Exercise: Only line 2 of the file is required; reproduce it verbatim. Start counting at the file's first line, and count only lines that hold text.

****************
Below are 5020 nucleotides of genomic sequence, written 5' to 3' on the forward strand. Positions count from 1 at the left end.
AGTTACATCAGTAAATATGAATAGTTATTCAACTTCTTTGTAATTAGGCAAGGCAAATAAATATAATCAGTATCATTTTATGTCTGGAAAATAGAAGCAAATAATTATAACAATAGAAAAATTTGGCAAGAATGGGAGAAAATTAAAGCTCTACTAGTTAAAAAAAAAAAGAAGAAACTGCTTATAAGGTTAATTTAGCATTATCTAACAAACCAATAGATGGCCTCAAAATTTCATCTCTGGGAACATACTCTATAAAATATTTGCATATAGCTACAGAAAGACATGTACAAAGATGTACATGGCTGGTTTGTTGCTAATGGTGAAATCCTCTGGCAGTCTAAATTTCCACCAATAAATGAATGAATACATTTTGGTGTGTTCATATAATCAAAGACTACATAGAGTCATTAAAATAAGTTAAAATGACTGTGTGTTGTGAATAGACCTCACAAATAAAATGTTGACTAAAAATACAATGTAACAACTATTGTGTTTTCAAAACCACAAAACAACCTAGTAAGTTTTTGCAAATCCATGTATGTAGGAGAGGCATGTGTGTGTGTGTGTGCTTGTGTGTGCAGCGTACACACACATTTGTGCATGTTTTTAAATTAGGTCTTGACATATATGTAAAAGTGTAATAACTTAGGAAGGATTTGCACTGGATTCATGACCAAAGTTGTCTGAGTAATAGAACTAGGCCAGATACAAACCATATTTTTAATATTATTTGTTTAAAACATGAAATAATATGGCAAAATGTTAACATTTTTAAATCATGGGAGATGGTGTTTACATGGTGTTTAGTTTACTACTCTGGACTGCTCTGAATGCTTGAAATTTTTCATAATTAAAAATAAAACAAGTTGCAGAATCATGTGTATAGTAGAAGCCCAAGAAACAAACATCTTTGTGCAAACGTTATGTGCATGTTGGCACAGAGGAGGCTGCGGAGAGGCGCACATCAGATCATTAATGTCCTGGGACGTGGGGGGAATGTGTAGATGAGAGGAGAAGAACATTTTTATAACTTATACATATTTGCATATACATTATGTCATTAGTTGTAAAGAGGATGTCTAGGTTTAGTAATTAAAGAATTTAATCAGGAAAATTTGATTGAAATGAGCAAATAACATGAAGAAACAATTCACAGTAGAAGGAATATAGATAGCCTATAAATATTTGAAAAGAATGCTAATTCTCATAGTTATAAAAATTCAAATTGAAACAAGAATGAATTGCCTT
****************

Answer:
AGTTACATCAGTAAATATGAATAGTTATTCAACTTCTTTGTAATTAGGCAAGGCAAATAAATATAATCAGTATCATTTTATGTCTGGAAAATAGAAGCAAATAATTATAACAATAGAAAAATTTGGCAAGAATGGGAGAAAATTAAAGCTCTACTAGTTAAAAAAAAAAAGAAGAAACTGCTTATAAGGTTAATTTAGCATTATCTAACAAACCAATAGATGGCCTCAAAATTTCATCTCTGGGAACATACTCTATAAAATATTTGCATATAGCTACAGAAAGACATGTACAAAGATGTACATGGCTGGTTTGTTGCTAATGGTGAAATCCTCTGGCAGTCTAAATTTCCACCAATAAATGAATGAATACATTTTGGTGTGTTCATATAATCAAAGACTACATAGAGTCATTAAAATAAGTTAAAATGACTGTGTGTTGTGAATAGACCTCACAAATAAAATGTTGACTAAAAATACAATGTAACAACTATTGTGTTTTCAAAACCACAAAACAACCTAGTAAGTTTTTGCAAATCCATGTATGTAGGAGAGGCATGTGTGTGTGTGTGTGCTTGTGTGTGCAGCGTACACACACATTTGTGCATGTTTTTAAATTAGGTCTTGACATATATGTAAAAGTGTAATAACTTAGGAAGGATTTGCACTGGATTCATGACCAAAGTTGTCTGAGTAATAGAACTAGGCCAGATACAAACCATATTTTTAATATTATTTGTTTAAAACATGAAATAATATGGCAAAATGTTAACATTTTTAAATCATGGGAGATGGTGTTTACATGGTGTTTAGTTTACTACTCTGGACTGCTCTGAATGCTTGAAATTTTTCATAATTAAAAATAAAACAAGTTGCAGAATCATGTGTATAGTAGAAGCCCAAGAAACAAACATCTTTGTGCAAACGTTATGTGCATGTTGGCACAGAGGAGGCTGCGGAGAGGCGCACATCAGATCATTAATGTCCTGGGACGTGGGGGGAATGTGTAGATGAGAGGAGAAGAACATTTTTATAACTTATACATATTTGCATATACATTATGTCATTAGTTGTAAAGAGGATGTCTAGGTTTAGTAATTAAAGAATTTAATCAGGAAAATTTGATTGAAATGAGCAAATAACATGAAGAAACAATTCACAGTAGAAGGAATATAGATAGCCTATAAATATTTGAAAAGAATGCTAATTCTCATAGTTATAAAAATTCAAATTGAAACAAGAATGAATTGCCTT